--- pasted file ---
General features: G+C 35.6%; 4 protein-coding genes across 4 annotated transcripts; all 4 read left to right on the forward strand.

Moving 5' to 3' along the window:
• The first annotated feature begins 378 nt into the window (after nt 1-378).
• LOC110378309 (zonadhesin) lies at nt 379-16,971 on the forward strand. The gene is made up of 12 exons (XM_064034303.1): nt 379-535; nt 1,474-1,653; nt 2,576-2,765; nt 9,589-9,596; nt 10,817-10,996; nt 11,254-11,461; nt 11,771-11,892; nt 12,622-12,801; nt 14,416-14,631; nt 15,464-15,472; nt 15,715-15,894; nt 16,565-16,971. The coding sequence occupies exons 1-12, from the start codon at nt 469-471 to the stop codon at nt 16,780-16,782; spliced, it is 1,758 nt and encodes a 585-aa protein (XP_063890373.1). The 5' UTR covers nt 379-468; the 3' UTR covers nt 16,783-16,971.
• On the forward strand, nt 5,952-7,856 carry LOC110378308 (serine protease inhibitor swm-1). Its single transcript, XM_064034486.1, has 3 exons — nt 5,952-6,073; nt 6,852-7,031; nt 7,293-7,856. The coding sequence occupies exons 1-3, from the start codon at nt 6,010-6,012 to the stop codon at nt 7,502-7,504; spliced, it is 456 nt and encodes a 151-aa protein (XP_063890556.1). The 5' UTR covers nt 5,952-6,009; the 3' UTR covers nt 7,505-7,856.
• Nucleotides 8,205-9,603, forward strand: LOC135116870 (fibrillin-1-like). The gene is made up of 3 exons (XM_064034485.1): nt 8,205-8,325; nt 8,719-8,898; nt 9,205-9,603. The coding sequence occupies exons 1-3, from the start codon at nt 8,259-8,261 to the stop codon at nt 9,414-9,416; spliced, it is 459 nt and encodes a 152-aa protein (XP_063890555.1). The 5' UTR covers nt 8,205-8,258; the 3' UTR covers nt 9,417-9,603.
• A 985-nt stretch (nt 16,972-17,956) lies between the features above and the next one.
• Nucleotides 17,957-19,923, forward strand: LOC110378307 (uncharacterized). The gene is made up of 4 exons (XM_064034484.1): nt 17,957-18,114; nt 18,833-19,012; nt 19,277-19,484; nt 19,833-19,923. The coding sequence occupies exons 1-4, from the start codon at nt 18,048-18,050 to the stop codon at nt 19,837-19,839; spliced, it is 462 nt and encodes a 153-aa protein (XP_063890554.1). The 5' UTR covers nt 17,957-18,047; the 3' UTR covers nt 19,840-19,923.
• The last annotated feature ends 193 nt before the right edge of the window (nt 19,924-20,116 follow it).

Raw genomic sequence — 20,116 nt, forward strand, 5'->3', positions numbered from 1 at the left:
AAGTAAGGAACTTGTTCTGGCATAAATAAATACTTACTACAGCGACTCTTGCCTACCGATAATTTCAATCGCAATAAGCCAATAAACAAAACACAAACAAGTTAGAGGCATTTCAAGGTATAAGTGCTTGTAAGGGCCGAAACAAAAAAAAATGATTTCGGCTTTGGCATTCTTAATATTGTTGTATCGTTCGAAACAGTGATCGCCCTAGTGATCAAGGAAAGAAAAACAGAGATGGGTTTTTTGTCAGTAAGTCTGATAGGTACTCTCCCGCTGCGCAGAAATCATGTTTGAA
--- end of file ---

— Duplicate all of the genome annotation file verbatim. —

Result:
General features: G+C 35.6%; 4 protein-coding genes across 4 annotated transcripts; all 4 read left to right on the forward strand.

Moving 5' to 3' along the window:
• The first annotated feature begins 378 nt into the window (after nt 1-378).
• LOC110378309 (zonadhesin) lies at nt 379-16,971 on the forward strand. The gene is made up of 12 exons (XM_064034303.1): nt 379-535; nt 1,474-1,653; nt 2,576-2,765; nt 9,589-9,596; nt 10,817-10,996; nt 11,254-11,461; nt 11,771-11,892; nt 12,622-12,801; nt 14,416-14,631; nt 15,464-15,472; nt 15,715-15,894; nt 16,565-16,971. The coding sequence occupies exons 1-12, from the start codon at nt 469-471 to the stop codon at nt 16,780-16,782; spliced, it is 1,758 nt and encodes a 585-aa protein (XP_063890373.1). The 5' UTR covers nt 379-468; the 3' UTR covers nt 16,783-16,971.
• On the forward strand, nt 5,952-7,856 carry LOC110378308 (serine protease inhibitor swm-1). Its single transcript, XM_064034486.1, has 3 exons — nt 5,952-6,073; nt 6,852-7,031; nt 7,293-7,856. The coding sequence occupies exons 1-3, from the start codon at nt 6,010-6,012 to the stop codon at nt 7,502-7,504; spliced, it is 456 nt and encodes a 151-aa protein (XP_063890556.1). The 5' UTR covers nt 5,952-6,009; the 3' UTR covers nt 7,505-7,856.
• Nucleotides 8,205-9,603, forward strand: LOC135116870 (fibrillin-1-like). The gene is made up of 3 exons (XM_064034485.1): nt 8,205-8,325; nt 8,719-8,898; nt 9,205-9,603. The coding sequence occupies exons 1-3, from the start codon at nt 8,259-8,261 to the stop codon at nt 9,414-9,416; spliced, it is 459 nt and encodes a 152-aa protein (XP_063890555.1). The 5' UTR covers nt 8,205-8,258; the 3' UTR covers nt 9,417-9,603.
• A 985-nt stretch (nt 16,972-17,956) lies between the features above and the next one.
• Nucleotides 17,957-19,923, forward strand: LOC110378307 (uncharacterized). The gene is made up of 4 exons (XM_064034484.1): nt 17,957-18,114; nt 18,833-19,012; nt 19,277-19,484; nt 19,833-19,923. The coding sequence occupies exons 1-4, from the start codon at nt 18,048-18,050 to the stop codon at nt 19,837-19,839; spliced, it is 462 nt and encodes a 153-aa protein (XP_063890554.1). The 5' UTR covers nt 17,957-18,047; the 3' UTR covers nt 19,840-19,923.
• The last annotated feature ends 193 nt before the right edge of the window (nt 19,924-20,116 follow it).

Raw genomic sequence — 20,116 nt, forward strand, 5'->3', positions numbered from 1 at the left:
AAGTAAGGAACTTGTTCTGGCATAAATAAATACTTACTACAGCGACTCTTGCCTACCGATAATTTCAATCGCAATAAGCCAATAAACAAAACACAAACAAGTTAGAGGCATTTCAAGGTATAAGTGCTTGTAAGGGCCGAAACAAAAAAAAATGATTTCGGCTTTGGCATTCTTAATATTGTTGTATCGTTCGAAACAGTGATCGCCCTAGTGATCAAGGAAAGAAAAACAGAGATGGGTTTTTTGTCAGTAAGTCTGATAGGTACTCTCCCGCTGCGCAGAAATCATGTTTGAA